I first heard of identity theft in an old episode of Law & Order called Identity (2003). The story was about an 80-year old man who was accused of murdering someone who stole his identity. The man had been scammed by some fraudsters; he had fallen prey to an email scam, given away his social security number, and eventually lost all his savings and his home of many decades. Keep in mind that this was before the age of smart phones.
With an explosion of technology, online services, etc. the number of and variety of these scams has only increased exponentially. A few years back, Mr. P received a text notification of a pizza purchase made somewhere on the East Coast, for $50. That was a lot of pizza and we were at home, on the West Coast. He immediately called and reported the charge and had the card replaced. It happened again and we replaced the card again… glad we haven’t faced worse things.
These days, the types of scams we hear about are super scary. For instance, the one showcased in the Netflix show Jamtara. For those who aren’t familiar with it, Jamtara is about a group of youngsters who run an extremely successful phishing scam from their village. Their victims range in age, gender, profession, but in the end, the group simply relies on people’s gullibility and their ignorance. Not many are aware that giving out their credit card number and other personal details can be dangerous. They also don’t realize that bank personnel do not call and ask for these details for any transaction. Meanwhile, we also watched a few YouTube videos of a hacker hacking scam artists. These scammers targeted older adults in the US, who didn’t have much knowledge about online banking. They conned the poor people in order to get access into their bank accounts and got away with thousands of dollars. The person who made the video gave the scammers a taste of their own medicine… what was even worse? Most of these scammers were in India.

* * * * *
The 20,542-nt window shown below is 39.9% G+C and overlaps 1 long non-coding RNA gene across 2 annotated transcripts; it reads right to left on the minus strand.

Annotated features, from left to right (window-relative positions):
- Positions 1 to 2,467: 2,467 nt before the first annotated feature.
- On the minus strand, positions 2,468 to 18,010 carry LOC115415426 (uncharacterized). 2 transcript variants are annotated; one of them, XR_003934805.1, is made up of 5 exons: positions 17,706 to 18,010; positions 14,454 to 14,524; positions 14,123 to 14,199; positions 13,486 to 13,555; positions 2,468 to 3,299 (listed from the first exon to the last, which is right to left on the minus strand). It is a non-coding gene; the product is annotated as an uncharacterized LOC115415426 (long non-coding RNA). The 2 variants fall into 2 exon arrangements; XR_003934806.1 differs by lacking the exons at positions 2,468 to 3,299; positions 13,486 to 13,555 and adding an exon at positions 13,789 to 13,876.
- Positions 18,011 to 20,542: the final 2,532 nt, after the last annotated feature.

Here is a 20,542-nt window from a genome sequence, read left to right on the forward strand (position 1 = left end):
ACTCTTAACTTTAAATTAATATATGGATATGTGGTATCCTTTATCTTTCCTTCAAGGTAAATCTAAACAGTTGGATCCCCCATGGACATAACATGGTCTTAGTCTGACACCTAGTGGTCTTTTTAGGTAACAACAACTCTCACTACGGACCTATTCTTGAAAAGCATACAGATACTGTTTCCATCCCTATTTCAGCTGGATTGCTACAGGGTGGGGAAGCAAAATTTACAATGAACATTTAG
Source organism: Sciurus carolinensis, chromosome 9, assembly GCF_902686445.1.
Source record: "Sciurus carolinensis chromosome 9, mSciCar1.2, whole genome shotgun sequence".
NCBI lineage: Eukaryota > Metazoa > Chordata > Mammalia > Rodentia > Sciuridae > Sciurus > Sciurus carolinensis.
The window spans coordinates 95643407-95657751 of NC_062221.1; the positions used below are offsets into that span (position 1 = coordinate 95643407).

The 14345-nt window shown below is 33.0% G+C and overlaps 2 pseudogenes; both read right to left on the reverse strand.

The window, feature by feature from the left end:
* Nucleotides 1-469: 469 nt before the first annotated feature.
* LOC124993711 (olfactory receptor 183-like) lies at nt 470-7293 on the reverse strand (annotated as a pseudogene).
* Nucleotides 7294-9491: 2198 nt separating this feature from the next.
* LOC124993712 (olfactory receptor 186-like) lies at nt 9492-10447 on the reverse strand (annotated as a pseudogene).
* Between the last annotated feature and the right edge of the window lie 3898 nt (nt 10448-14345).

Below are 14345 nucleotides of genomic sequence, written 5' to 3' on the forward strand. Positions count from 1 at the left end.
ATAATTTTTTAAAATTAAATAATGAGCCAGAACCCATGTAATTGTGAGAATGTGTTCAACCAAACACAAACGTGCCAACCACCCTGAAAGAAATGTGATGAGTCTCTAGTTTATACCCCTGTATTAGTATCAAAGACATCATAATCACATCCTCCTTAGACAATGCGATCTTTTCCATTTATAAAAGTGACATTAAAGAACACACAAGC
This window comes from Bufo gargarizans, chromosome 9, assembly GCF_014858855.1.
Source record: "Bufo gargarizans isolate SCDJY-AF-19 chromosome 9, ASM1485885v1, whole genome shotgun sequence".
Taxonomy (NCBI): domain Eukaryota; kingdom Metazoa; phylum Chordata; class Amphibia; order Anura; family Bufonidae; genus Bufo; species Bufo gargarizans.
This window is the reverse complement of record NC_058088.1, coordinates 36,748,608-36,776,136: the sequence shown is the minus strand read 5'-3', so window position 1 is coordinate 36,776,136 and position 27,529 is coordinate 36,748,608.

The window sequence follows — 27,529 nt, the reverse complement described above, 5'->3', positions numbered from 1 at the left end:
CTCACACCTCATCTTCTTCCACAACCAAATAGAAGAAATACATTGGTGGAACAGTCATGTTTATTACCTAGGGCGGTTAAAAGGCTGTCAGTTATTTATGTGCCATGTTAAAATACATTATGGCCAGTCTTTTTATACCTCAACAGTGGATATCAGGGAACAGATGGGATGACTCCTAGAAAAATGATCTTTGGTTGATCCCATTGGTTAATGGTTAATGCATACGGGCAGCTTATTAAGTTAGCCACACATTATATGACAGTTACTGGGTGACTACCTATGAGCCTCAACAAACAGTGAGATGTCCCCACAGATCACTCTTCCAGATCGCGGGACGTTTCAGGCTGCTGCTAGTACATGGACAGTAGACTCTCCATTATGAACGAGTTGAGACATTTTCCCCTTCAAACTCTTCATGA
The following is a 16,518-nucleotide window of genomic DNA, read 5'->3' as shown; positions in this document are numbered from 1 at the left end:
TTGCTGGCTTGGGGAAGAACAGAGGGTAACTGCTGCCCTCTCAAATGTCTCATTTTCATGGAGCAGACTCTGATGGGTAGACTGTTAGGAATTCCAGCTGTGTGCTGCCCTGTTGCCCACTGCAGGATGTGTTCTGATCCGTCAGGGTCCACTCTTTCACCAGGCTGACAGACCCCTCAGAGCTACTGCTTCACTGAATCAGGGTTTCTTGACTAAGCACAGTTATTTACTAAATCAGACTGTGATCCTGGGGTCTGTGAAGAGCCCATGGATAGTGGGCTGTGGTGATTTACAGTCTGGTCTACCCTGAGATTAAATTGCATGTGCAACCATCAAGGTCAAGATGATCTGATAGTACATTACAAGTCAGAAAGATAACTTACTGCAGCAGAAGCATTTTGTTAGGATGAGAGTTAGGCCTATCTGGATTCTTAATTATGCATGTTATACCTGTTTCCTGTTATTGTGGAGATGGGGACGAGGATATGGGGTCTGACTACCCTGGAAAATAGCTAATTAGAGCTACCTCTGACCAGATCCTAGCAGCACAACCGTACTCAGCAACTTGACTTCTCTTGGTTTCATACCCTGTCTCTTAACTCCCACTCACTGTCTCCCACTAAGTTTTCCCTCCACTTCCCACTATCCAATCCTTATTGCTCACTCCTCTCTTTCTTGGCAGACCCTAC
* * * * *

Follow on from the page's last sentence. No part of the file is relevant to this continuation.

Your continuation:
Why am I talking about online scams today? My parents experienced a type of online scam recently. Luckily, there was no monetary loss or other major issues, but this is what happened. My parents’ washing machine (bought from Croma Electronics) had some issues and my father called a service company that he found online. My mother told me that two young, crude guys came to repair the machine; they looked nothing like service professionals, neither in their attire nor in their behavior. She and our maid both felt very uncomfortable, but they came, repaired, gave a receipt, and left. The machine conked off again, in a few days, and this time my father called the Croma showroom directly. They sent someone to take a look and that’s when my folks realized that the guys who came the first time were not linked to Croma at all… even though their name came up in a Google search for Croma washing machine servicing. The manager at the Croma showroom then said that many such duplicate service centers are available, who somehow come up in Google searches, but have nothing to do with Croma. How would one know?!
More recently, my father ordered a refrigerator from Amazon, and it was delivered at a time when he was not at home. Three guys brought it, two very uncouth fellows, and a decent one, according to my mother who had to deal with them. They barely gave my mother any time to empty the old fridge and were rude enough to say, “If you’re not ready, we’ll take the new one back, and you can contact customer support about it.” Luckily our maid was there to help and they managed to hand over the old fridge. There was no fraud in this episode, but the way the men behaved was very unacceptable.
With a sudden surge of smart phone users among all age groups, the number of gullible targets has increased and it is really sad to see how online scammers get to people old, young, and everyone in between. We as a generation that is slightly more familiar and knowledgeable of how the world works, should educate our parents and elders on the dangers of the online world. It is essential for them to be cautious, and aware of the types of scams that can occur and be able to protect themselves from being conned.
Here a few pointers to get started:
1. Always use a security software such as Norton, McAfee
2. Never save credit card information on online shopping websites
3. Never provide sensitive information such as date of birth, credit card number, Aadhar number/social security number to strangers who claim they are calling from a bank you have an account in. Keep in mind that bank officials DO NOT ask for such information over the phone.
4. When dealing with online searches, remember that Google and other big search engine shows a list of advertisements/preferred businesses before showing the actual results.
5. Caution from your side can reduce your chances of being conned
Have you personally experienced any online scams or have you heard of any interesting ones that have made you wonder how people come up with such things in the first place? Do share!
Until I write again, stay safe, healthy, and aware!